Some western corn rootworms are equipped with the genetic arsenal to survive eating Bt toxins. Because only 98 percent of a typical western corn rootworm population are killed after exposure to the amount of Bt toxin typically produced by corn, the two percent that survive are able to produce more resistant rootworms, ending up with a population that has a field day with valuable crops.
Resistance hasn’t been a problem for more vulnerable pests, like the European corn borer, against which Bt toxins are 99.99 percent effective. But in Iowa, rootworm resistance to Bt toxin developed in just 3.6 years in fields where farmers no longer practice crop rotation. The generation time of the rootworm is one year, so entomologists conclude that resistant populations can emerge in just 3.6 generations. A similar pattern has emerged in Nebraska, with the worst pest problem in fields in which the genetically modified corn has been planted year after year.
The resistance problem is compounded by the fact, Gassmann has found, that two of the toxin molecules—the two to which resistance has already developed—share some structural similarities and therefore bind to some of the same sites in the rootworm gut. By “pyramiding” Bt toxins that are structurally dissimilar, companies that supply genetically modified corn to farmers hope to avoid developing resistant populations. However, Gassmann and Meinke emphasize that farmers should not rely exclusively on Bt toxin to protect their crops. Such high-tech tools should be part of an integrated solution. Farmers using the genetically modified seed corn should not abandon the basics—crop rotation.
Crop rotation, alternating corn with soybeans, may help nip the problem in the bud. Rootworm resistance to Bt toxins is not epidemic in Nebraska, but Iowa corn crops have already been significantly damaged. If farmers do not begin integrating various pest control techniques, the problem is likely to snowball. “We need to understand that it takes millions of dollars and as long as 10 years to develop a new corn transgenic trait,” Meinke says. “That means, if we lose the technology in our current Bt hybrids, we won't necessarily have a new one to replace it.”
“Crop rotation is the best tool,” explains Meinke. “Generally, one year of soybeans in a field with resistant western corn rootworms wipes out that population. The beetles will lay eggs that hatch, but when larvae try to feed on soybean plants, they don’t find the nutrients they need and they die.” He advises combining crop rotation with genetically modified corn that pyramids multiple toxins. “In continuous corn, moving away from single trait Bt hybrids to pyramided trait hybrids (i.e. two or more Bt traits expressed in a hybrid that target the same pest) provides a high level of rootworm control and better resistance management,” Meinke says. “Resistance will likely evolve more slowly to a pyramid hybrid than a single trait hybrid because the insect population has to overcome two Bt traits and not just one.”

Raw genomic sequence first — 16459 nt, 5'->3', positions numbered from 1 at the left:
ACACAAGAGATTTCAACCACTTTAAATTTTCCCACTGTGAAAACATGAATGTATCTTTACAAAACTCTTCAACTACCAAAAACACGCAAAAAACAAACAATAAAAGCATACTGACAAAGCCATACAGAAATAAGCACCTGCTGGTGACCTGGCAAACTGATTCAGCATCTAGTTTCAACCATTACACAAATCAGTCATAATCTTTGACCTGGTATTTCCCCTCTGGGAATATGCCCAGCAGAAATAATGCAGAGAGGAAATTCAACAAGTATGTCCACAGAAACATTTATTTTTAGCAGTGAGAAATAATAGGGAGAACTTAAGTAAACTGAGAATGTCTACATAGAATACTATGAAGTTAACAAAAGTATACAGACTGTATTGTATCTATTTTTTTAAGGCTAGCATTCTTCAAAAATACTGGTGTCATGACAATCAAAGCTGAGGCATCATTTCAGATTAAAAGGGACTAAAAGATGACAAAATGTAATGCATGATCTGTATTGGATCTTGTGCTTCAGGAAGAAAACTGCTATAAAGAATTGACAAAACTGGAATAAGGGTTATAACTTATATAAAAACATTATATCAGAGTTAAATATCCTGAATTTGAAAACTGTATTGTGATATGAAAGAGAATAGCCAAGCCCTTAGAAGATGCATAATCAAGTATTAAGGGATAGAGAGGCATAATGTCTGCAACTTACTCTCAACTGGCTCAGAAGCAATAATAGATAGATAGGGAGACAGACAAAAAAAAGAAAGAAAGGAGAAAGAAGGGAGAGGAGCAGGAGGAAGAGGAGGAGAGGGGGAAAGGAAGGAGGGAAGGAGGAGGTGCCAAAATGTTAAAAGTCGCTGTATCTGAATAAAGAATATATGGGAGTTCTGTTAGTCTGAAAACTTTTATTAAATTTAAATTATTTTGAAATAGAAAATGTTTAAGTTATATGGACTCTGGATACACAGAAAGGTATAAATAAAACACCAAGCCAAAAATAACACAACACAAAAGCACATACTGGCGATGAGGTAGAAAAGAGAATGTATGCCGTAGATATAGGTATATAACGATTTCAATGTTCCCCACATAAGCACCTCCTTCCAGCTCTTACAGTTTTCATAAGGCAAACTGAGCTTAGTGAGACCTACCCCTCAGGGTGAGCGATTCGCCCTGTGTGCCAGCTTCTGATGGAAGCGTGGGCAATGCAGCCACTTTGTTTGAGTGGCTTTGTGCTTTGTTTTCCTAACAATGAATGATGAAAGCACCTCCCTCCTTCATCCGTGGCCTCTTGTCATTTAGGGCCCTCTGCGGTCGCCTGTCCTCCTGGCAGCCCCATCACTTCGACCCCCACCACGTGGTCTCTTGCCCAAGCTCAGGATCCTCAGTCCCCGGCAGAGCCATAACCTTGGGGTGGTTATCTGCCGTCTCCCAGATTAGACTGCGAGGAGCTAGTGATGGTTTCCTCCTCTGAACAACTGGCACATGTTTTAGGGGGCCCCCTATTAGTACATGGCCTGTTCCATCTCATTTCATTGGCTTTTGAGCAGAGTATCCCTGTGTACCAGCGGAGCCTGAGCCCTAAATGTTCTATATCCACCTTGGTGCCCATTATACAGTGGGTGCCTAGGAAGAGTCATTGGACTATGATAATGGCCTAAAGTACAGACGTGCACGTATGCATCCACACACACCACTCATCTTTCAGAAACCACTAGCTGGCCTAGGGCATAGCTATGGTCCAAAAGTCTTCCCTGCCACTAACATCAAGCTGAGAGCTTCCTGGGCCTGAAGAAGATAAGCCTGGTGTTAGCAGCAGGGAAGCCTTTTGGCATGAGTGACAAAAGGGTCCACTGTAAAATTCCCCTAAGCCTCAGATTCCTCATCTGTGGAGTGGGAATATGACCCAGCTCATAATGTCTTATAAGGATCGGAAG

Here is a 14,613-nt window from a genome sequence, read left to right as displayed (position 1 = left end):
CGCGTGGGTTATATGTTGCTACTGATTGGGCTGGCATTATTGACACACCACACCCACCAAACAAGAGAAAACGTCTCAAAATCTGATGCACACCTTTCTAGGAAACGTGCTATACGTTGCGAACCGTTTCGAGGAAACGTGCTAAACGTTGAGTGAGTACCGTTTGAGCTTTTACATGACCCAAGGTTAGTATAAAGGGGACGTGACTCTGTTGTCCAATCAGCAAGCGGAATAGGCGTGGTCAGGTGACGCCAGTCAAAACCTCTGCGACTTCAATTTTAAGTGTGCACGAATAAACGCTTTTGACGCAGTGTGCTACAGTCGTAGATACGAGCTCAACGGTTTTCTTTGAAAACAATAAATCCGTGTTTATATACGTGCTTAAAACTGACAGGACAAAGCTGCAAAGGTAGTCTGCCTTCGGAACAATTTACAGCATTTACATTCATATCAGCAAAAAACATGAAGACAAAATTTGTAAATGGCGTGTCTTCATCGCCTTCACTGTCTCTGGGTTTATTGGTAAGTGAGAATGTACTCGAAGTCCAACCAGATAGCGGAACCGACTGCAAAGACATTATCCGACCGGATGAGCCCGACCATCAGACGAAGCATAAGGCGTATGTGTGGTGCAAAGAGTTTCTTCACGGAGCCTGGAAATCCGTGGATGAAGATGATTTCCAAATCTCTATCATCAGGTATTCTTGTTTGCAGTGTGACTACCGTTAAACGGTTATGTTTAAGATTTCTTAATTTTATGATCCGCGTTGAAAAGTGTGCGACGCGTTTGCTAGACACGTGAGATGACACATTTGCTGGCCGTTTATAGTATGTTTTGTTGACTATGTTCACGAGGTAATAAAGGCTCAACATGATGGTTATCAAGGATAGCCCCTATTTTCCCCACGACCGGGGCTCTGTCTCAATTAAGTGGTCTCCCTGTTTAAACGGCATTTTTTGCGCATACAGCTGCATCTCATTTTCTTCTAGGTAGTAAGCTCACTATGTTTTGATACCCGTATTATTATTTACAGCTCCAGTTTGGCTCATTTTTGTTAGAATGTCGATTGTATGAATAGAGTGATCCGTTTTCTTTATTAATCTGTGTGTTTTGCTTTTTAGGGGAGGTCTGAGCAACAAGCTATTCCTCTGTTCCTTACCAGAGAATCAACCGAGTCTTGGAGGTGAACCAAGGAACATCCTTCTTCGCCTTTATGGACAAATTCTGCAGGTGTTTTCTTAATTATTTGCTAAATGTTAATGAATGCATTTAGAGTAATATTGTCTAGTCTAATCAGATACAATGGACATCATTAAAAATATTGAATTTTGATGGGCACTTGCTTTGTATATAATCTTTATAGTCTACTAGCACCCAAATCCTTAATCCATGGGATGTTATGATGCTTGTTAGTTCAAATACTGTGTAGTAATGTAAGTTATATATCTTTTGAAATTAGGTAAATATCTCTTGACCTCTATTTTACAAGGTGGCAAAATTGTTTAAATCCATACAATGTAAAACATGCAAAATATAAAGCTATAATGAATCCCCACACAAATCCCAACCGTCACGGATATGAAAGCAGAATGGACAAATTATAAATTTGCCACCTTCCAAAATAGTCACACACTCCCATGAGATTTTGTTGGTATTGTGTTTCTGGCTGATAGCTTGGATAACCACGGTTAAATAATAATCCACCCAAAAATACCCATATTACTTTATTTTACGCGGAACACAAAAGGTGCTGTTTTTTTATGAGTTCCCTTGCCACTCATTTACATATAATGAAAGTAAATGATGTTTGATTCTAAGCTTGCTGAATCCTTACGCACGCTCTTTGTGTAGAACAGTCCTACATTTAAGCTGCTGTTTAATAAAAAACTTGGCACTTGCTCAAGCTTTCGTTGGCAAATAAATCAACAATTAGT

Gassmann also suggests that future genetically modified toxin-producing corn be engineered to produce larger amounts of toxin in hopes of eradicating virtually all the pests that eat it. Nevertheless, as with antibiotic resistance when highly resistant “super-bug” populations emerge through natural selection of only the hardiest pathogens, if those rootworms do survive newer, more highly toxic corn, they could produce the super-rootworm populations of tomorrow.
Rootworms that survive Bt toxin and go on to produce resistant populations already possess the genetic information that enables them to resist the toxin. They do not have to “evolve” anything new. The variations in their genome that equip them to survive can be passed on to their offspring. This process illustrates natural selection, not any sort of upward evolutionary process.
Furthermore the resistant rootworms are still just rootworms. They do not evolve into any new, more complex kind of organism. Like antibiotic resistance, this is a case in which the “E” word is being used in a context that has absolutely nothing to do with molecules-to-man evolution.